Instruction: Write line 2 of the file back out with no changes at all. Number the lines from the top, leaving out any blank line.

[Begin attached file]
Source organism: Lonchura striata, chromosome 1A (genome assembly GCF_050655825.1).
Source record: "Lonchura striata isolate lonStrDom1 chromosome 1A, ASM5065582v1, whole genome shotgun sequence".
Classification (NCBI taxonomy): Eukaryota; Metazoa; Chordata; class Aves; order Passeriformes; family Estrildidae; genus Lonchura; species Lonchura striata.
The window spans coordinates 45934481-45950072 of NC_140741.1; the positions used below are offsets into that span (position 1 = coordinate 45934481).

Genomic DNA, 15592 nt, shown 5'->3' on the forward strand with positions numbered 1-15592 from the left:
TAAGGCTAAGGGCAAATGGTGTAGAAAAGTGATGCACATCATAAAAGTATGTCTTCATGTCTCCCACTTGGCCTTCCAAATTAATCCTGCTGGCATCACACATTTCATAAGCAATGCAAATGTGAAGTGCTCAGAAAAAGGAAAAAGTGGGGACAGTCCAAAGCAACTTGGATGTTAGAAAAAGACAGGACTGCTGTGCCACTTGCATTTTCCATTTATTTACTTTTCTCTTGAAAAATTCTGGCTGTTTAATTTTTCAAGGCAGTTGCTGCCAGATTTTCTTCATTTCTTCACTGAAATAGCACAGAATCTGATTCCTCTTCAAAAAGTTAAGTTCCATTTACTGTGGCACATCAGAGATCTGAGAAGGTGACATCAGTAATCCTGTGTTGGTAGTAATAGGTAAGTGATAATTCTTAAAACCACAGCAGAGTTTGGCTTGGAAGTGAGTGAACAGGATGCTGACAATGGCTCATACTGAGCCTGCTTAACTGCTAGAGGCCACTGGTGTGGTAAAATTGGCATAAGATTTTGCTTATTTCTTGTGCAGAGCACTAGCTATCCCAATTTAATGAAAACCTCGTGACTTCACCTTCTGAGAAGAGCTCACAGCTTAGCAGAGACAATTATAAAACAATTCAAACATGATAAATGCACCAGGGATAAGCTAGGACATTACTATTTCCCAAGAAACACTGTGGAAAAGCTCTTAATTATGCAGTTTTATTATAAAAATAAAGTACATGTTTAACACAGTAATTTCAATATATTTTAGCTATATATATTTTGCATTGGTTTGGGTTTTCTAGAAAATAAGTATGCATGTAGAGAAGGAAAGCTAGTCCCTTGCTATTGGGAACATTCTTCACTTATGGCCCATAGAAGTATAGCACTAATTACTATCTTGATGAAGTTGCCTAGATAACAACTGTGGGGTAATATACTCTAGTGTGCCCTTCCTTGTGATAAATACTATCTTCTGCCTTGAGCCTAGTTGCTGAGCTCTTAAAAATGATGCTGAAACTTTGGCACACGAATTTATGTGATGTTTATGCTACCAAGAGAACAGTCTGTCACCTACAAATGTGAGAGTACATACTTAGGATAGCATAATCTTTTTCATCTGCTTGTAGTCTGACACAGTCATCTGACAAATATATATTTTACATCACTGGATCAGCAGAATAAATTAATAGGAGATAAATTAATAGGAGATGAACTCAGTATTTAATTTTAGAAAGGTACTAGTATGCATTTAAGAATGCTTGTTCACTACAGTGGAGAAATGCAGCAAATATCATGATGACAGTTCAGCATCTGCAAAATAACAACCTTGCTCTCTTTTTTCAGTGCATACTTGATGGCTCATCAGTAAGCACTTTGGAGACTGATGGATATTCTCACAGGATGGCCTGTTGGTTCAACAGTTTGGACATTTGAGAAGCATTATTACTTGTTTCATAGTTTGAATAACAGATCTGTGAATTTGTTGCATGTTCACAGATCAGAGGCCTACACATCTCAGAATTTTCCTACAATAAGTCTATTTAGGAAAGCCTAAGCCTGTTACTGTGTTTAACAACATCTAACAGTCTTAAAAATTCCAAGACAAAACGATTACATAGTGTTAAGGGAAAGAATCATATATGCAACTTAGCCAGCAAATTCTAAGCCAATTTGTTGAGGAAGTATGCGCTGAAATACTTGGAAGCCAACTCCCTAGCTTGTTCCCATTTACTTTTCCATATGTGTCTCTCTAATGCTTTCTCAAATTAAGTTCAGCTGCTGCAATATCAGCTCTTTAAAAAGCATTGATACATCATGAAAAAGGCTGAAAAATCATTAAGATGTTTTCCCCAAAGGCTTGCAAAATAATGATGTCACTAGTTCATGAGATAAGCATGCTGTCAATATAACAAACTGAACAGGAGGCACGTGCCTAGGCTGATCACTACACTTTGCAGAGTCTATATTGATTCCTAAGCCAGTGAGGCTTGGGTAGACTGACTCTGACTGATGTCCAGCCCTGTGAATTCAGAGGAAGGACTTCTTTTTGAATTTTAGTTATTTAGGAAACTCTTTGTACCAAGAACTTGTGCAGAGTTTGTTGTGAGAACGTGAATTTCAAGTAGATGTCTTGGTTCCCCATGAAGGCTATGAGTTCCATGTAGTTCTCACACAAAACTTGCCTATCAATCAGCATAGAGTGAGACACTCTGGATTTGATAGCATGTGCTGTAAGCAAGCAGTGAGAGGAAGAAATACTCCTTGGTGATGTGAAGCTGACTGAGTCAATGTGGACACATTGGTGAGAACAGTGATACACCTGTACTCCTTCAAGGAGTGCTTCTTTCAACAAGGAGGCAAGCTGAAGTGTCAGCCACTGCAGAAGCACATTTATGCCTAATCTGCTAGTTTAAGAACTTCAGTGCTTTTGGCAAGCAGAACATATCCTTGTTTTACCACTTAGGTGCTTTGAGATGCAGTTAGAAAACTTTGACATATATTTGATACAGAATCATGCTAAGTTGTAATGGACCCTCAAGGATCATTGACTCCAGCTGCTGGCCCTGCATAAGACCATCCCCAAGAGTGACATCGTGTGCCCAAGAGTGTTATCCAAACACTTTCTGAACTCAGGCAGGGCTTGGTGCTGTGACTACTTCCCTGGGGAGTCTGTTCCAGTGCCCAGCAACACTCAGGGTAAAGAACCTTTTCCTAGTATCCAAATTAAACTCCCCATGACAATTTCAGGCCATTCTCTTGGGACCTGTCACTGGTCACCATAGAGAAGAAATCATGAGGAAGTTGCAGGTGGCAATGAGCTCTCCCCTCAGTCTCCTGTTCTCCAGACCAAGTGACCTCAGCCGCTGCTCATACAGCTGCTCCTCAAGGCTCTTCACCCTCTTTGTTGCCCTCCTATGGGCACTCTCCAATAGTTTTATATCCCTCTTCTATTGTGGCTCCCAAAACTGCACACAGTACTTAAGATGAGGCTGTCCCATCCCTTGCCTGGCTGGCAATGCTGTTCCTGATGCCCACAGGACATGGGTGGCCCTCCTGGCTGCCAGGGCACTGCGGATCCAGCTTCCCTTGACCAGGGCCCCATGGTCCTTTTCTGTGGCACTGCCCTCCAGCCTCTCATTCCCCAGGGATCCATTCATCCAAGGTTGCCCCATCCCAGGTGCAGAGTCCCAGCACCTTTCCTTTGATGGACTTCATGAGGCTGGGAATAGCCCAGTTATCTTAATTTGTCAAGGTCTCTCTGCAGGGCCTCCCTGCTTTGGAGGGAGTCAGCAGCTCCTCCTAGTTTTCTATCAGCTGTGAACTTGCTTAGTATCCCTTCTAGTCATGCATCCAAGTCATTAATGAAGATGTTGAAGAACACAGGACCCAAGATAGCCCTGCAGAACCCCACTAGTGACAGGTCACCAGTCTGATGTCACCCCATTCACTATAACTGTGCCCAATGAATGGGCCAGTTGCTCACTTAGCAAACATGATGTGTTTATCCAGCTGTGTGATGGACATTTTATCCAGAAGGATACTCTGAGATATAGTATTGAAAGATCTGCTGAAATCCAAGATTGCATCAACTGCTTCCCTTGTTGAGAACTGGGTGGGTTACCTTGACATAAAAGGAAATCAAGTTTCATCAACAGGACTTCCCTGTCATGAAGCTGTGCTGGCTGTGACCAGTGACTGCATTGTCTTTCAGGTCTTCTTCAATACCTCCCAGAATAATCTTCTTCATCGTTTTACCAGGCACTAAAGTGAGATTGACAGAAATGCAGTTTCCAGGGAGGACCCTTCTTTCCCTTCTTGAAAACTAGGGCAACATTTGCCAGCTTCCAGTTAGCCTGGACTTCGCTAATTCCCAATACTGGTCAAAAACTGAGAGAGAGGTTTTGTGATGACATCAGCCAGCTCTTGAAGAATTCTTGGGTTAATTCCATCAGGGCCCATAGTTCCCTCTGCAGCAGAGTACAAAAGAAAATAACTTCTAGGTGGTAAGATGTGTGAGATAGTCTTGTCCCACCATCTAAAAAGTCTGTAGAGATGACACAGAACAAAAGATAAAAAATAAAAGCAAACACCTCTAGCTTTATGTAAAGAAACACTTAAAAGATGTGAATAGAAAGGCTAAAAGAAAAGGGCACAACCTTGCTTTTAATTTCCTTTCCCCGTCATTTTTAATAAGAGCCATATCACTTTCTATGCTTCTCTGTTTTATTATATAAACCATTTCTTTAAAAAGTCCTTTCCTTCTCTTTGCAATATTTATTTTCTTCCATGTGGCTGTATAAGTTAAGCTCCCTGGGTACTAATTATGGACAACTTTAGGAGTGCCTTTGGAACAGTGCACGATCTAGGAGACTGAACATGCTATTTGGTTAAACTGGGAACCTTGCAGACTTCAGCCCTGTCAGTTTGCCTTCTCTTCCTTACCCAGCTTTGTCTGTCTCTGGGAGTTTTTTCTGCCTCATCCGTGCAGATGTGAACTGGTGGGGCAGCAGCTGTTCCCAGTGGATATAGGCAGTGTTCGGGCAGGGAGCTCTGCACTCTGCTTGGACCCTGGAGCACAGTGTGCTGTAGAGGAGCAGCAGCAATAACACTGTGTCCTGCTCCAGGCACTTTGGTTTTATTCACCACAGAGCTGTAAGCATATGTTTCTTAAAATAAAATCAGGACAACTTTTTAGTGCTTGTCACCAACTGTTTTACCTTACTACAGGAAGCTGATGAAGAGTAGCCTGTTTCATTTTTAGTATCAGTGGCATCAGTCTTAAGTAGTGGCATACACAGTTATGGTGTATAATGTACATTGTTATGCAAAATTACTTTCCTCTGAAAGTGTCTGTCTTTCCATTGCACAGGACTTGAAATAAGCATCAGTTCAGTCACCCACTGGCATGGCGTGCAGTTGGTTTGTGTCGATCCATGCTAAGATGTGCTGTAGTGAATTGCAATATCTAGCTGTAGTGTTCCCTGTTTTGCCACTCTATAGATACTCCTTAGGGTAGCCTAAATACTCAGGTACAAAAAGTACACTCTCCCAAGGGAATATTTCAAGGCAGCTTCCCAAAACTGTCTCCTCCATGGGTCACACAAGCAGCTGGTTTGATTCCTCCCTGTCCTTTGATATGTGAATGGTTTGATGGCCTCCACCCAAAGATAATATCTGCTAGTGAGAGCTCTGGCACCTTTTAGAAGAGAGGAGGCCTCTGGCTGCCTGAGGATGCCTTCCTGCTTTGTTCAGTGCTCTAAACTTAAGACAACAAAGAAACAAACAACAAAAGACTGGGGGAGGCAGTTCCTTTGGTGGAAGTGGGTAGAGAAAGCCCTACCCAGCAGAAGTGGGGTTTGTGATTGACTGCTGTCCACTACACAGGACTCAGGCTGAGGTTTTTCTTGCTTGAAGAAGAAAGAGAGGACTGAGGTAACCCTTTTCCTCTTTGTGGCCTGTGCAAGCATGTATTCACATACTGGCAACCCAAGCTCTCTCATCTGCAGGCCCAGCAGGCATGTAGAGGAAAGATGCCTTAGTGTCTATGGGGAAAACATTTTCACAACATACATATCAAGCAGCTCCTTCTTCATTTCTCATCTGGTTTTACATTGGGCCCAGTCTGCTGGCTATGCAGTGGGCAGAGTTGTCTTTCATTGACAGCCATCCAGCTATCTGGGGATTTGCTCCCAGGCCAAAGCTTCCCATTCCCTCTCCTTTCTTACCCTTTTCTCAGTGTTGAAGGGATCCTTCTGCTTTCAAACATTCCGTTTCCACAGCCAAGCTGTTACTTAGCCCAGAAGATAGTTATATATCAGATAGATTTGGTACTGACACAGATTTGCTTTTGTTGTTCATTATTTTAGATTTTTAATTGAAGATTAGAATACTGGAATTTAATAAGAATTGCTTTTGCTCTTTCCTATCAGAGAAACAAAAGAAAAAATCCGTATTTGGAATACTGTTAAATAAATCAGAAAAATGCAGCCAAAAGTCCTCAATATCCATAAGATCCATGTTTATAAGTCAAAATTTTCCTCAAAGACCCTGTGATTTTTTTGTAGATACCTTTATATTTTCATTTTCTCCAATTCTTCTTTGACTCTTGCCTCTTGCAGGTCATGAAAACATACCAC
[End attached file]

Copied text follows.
Source record: "Lonchura striata isolate lonStrDom1 chromosome 1A, ASM5065582v1, whole genome shotgun sequence".